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How to Adjust the Headlights on a Mazda6

Updated February 21, 2017

The Mazda 6 is a mid-sized, reasonably priced car manufactured since 2002. Like most modern vehicles, the Mazda 6 comes with a wide array of safety features. Everyone is familiar with safety features such as seat belts, air bags and crumple zones, but many overlook one of the most important safety features on a car: the headlights. If the lights are not properly aligned, you could experience poor night driving conditions, or others may not see you coming or may even be blinded by lights that shine too high. Luckily, Mazda's headlights can be easily adjusted by the average do-it-yourselfer.

Park the Mazda 6 one foot away from a large wall or garage door. You will need 25-feet of room to back up; the ground should be level in order to allow for accurate alignment of the beam.

Mark the wall with the painter's tape along the axis points of the headlights. First place a strip of tape horizontally across the wall, starting at the centre of the driver's side lens, then moving across to the centre of the passenger's side. Place a small vertical strip directly in front of each light--this will create two cross-shaped bull's eyes for aiming purposes.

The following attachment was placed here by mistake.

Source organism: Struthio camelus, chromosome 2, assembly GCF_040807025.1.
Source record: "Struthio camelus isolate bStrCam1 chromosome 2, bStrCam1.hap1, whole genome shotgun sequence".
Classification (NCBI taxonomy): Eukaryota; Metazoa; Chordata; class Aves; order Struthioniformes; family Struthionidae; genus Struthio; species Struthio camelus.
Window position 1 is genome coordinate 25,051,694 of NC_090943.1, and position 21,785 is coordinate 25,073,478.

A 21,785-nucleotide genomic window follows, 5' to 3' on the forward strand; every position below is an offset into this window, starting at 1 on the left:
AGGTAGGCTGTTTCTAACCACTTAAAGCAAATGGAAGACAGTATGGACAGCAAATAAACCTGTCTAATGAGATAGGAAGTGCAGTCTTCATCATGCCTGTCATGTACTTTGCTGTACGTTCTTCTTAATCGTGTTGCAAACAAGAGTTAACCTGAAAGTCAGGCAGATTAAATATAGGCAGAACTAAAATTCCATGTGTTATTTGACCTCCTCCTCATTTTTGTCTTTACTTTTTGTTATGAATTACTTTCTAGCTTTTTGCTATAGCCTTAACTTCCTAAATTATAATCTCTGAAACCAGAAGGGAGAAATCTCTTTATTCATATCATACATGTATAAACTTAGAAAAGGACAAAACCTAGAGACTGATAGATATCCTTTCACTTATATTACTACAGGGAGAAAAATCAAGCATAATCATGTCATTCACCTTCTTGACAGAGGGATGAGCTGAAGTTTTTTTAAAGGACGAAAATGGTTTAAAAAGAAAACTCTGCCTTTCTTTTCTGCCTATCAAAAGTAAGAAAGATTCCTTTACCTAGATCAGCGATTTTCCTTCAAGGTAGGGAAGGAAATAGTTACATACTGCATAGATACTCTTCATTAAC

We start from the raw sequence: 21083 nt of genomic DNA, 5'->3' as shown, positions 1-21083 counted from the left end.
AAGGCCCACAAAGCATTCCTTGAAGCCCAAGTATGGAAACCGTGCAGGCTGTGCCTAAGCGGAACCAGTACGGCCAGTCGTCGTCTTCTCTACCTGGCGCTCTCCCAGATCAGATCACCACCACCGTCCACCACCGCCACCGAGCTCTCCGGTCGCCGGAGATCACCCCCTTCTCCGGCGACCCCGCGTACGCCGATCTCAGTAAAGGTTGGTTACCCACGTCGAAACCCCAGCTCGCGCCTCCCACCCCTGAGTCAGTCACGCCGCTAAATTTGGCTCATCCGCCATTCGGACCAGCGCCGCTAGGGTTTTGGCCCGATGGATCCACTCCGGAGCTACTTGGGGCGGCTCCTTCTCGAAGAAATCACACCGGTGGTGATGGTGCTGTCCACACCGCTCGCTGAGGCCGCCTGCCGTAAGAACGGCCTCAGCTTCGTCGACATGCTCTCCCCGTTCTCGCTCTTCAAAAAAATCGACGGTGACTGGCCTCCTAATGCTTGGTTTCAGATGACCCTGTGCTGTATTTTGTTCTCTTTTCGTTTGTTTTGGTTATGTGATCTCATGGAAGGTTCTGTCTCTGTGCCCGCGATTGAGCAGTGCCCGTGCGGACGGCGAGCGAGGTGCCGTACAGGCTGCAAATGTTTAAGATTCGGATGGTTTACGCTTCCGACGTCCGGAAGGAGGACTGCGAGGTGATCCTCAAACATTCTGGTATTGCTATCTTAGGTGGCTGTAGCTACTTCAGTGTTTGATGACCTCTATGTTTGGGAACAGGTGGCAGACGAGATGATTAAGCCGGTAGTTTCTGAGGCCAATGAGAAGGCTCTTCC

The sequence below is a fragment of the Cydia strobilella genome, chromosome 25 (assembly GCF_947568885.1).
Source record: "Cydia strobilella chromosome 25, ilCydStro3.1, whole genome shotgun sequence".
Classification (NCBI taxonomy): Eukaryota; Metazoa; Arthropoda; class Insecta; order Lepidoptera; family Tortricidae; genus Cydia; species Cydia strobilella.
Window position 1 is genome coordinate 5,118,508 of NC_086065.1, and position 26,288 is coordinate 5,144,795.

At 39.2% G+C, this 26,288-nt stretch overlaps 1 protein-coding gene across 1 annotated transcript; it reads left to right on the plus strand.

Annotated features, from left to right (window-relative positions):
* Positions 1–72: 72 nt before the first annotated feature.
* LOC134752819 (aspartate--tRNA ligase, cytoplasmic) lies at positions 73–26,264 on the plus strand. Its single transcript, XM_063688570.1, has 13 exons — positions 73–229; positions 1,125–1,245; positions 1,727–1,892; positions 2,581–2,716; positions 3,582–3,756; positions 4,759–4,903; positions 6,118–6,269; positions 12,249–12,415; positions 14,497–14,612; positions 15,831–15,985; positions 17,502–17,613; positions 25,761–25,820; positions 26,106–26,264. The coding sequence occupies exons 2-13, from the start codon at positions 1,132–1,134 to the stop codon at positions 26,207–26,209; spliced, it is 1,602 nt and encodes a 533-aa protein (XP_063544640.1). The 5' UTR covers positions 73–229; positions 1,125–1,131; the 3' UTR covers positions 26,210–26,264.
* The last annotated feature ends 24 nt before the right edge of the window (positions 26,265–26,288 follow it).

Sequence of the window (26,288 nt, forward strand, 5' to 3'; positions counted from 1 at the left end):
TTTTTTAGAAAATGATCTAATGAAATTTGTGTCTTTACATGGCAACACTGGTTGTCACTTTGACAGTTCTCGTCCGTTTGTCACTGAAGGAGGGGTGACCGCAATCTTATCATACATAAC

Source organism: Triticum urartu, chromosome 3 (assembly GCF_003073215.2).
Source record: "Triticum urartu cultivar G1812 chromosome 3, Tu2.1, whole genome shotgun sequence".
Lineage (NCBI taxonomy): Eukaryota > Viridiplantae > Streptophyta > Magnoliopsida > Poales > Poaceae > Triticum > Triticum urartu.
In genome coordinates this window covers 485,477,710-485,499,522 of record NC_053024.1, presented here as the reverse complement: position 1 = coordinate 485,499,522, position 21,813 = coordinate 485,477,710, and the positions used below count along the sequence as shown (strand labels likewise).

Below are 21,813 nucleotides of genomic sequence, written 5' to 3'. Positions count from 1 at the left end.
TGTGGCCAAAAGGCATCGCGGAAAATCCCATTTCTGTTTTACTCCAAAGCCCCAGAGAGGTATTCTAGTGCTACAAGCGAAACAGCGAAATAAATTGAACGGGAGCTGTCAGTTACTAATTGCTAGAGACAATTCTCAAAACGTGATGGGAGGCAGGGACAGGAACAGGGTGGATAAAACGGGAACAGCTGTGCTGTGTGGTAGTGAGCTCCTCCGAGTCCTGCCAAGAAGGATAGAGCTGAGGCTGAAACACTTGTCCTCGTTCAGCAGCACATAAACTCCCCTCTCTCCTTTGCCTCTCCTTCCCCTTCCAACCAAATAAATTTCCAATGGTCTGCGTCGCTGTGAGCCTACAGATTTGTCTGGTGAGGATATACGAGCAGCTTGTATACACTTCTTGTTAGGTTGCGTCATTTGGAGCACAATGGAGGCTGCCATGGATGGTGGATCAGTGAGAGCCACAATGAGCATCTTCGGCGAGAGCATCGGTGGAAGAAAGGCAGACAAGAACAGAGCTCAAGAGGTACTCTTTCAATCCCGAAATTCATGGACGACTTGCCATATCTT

Back the Mazda 6 up 25 feet and turn on the headlights. Determine what needs adjusting by seeing where each beam hits the wall. Both headlights should hit two inches below the horizontal strip of tape. The passenger's side should also hit directly on the vertical strip (in front of it). The driver's side should fall two inches to the right, to avoid blinding oncoming traffic.

Open the bonnet and locate the adjustment screws: These can be found on the top-centre and side-centre of the headlight assembly. These two screws control the vertical and horizontal directions of the beams. Use a standard screwdriver to adjust each one until the light hits the desired mark on the wall. Close the bonnet.

Tip

Load the Mazda with a normal driving weight before taking measurements. Keep in mind the boot, as well as the driver's seat, and have someone sit there while you work.

Things You'll Need

  • Screwdriver
  • Painter's tape
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About the Author

Steve Bradley is an educator and writer with more than 12 years of experience in both fields. He maintains a career as an English teacher, also owning and operating a resume-writing business. Bradley has experience in retail, fashion, marketing, management and fitness. He holds a Bachelor of Arts in English and classics.